Thursday, October 3, 2019
Court of Appeal:
Judge Did Not Base Ruling on Merits, but Granted Special Motion to Strike Because Plaintiff, In Incorporating Document by Reference in Opposition, Exceeded the 15-Page Limit
By a MetNews Staff Writer
The First District Court of Appeal has reversed an order granting an anti-SLAPP motion in favor of six Facebook officers including co-founder and chair Mark Zuckerberg because the judge’s ruling was based not on the merits, but on the fact that the opposition, in incorporating a document by reference, went over the 15-page limit.
Presiding Justice Stuart R. Pollak of Div. Four wrote an unpublished opinion, filed Tuesday, which reverses the action by San Mateo Superior Court Judge V. Raymond Swope. In light of the page-limit violation of a state court rule, Swope deemed the executives’ motion to be unopposed.
In the underlying lawsuit, Six4Three is suing Facebook over its 2015 act in blocking app developers from accessing users’ “friends” data. This disabled use of the plaintiff’s own app, “Pinkini,” which enabled Facebook users to locate shots of friends in bathing suits.
The action against Facebook was filed in 2015; in 2018, in a fifth amended complaint, it added Zuckerberg and the other executives as defendants.
“We do not question that the state court may…decline to consider arguments incorporated by reference if the incorporation enables the party to exceed applicable page limits without leave. But we do not agree that the court may, in the first instance, grant what in effect is a terminating sanction in response to the submission of such papers.
“A court presented with papers exceeding the page limit has many options, including ordering the offending papers to be stricken and requiring the submission of papers that conform to the rule or to a page limit specified by the court. But granting a case-dispositive motion without providing an opportunity to correct the deficiency is an abuse of the court’s discretion. California has a strong policy in favor of resolving cases based on their merits, not procedural deficiencies.”
He noted that Swope granted the special motion to strike the operative complaint despite noting its potential merit.
Pollak’s opinion affirms the denial of Facebook’s anti-SLAPP motion based on its tardiness.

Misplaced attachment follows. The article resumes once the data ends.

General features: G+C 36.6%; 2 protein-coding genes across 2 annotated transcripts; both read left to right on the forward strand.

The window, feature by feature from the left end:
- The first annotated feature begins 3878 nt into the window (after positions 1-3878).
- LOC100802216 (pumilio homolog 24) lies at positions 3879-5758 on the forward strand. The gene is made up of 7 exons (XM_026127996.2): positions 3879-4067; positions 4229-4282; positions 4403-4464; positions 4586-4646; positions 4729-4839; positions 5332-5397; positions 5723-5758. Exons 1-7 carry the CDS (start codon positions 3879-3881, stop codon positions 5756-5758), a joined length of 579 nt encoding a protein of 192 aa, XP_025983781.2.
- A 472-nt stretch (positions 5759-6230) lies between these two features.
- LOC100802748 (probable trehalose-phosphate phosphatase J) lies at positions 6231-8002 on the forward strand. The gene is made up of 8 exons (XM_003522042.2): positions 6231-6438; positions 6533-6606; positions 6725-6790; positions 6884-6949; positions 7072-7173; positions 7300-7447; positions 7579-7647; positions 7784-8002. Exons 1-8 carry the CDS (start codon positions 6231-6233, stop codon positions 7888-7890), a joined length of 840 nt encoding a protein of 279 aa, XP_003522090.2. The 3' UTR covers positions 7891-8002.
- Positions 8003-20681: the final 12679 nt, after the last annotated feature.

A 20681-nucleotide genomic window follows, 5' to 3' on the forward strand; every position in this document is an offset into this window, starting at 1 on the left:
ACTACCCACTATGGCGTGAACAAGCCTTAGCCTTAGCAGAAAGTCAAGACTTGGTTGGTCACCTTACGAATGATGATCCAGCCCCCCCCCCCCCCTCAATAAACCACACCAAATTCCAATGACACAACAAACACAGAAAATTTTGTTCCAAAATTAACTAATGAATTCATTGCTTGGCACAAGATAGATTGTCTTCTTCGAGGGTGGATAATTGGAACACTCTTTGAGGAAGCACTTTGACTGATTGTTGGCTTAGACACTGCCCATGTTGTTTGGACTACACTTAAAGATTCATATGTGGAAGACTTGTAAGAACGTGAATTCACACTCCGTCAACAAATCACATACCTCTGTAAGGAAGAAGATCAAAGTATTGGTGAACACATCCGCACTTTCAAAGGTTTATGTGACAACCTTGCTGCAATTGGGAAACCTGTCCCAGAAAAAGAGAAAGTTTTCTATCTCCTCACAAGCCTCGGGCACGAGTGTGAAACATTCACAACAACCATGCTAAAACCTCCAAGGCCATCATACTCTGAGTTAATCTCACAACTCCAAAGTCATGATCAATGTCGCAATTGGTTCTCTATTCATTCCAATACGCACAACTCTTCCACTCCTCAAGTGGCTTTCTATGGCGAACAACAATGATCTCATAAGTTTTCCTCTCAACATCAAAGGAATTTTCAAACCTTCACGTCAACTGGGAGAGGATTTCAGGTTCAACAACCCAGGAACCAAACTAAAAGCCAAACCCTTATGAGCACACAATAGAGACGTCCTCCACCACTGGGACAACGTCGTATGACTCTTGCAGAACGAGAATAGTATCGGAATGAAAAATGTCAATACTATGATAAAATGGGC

In 2015, it chose to demur rather than file a motion pursuant to Code of Civil Procedure §425.16. It filed such a motion in 2017 in response to the fourth amended complaint.
On March 22, 2018, the California Supreme Court held in Newport Harbor Ventures, LLC v. Morris Cerullo World Evangelism that an anti-SLAPP motion must normally be filed within 60 days of service of the first complaint containing the allegedly offending cause of action.
In July 2018, Swope heard Facebook’s anti-SLAPP motion brought in connection with the fourth amended complaint contemporaneously with that the executives filed in reaction to the fifth amended complaint. He denied Facebook’s motion based on Newport Harbor.
Facebook protested on appeal that it was unreasonable to apply the holding retroactively. Pollak disagreed, saying that doing so “did not create an unfairness affecting the outcome of the litigation.”
He pointed out:
“Facebook may still obtain any relief to which it is entitled through other pretrial motions, including summary judgment or summary adjudication motions, or eventually at trial.”
Pollak also wrote:
“Facebook asserts that its delay is excusable because ‘anti-SLAPP motions generally require the parties to marshal...evidence,’ which it was attempting to avoid doing. However, the purpose of an anti-SLAPP motion is to weed out frivolous suits by requiring the plaintiff to marshal sufficient admissible evidence to make a prima facie showing that its claims have potential merit.”
“A defendant imposes that burden on a plaintiff simply by showing that the complaint on its face targets conduct ‘in furtherance of a person’s right of petition or free speech...in connection with a public issue.’ (Code Civ. Proc., § 425.16.) Here, Facebook’s counsel decided Facebook could better defeat the action by demurrer. That this assessment proved incorrect is no reason to allow Facebook to file a belated motion after the motion can no longer serve its intended purpose.”
The opinion makes short shrift of a matter that attracted worldwide attention in the news media last year. While Facebook in 2015 blocked access to user data from app developers, proclaiming a concern for protecting users’ privacy, documents obtained by Six4Three in discovery showed that prior to 2014, Facebook had contemplated peddling such data.
While Six4Three founder Ted Kramer was in London, the House of Common’s sergeant-at-arms demanded that he provide the documents which were on his laptop; he refused; he was taken to the House of Commons—which was investigating Facebook—and told he would be imprisoned if he did not comply, and acquiesced.
Back in San Mateo, Swope demanded that he surrender the laptop and laced into Kramer for violating a court order by disclosing the sealed documents.
The judge told Kramer:
“What has happened here is unconscionable. Your conduct is not well-taken by this court. It’s one thing to serve other needs that are outside the scope of this lawsuit. But you don’t serve those needs, or satisfy those curiosities, when there’s a court order preventing you to do so.”
The case is Six4Three v. Facebook, A154890.
Copyright 2019, Metropolitan News Company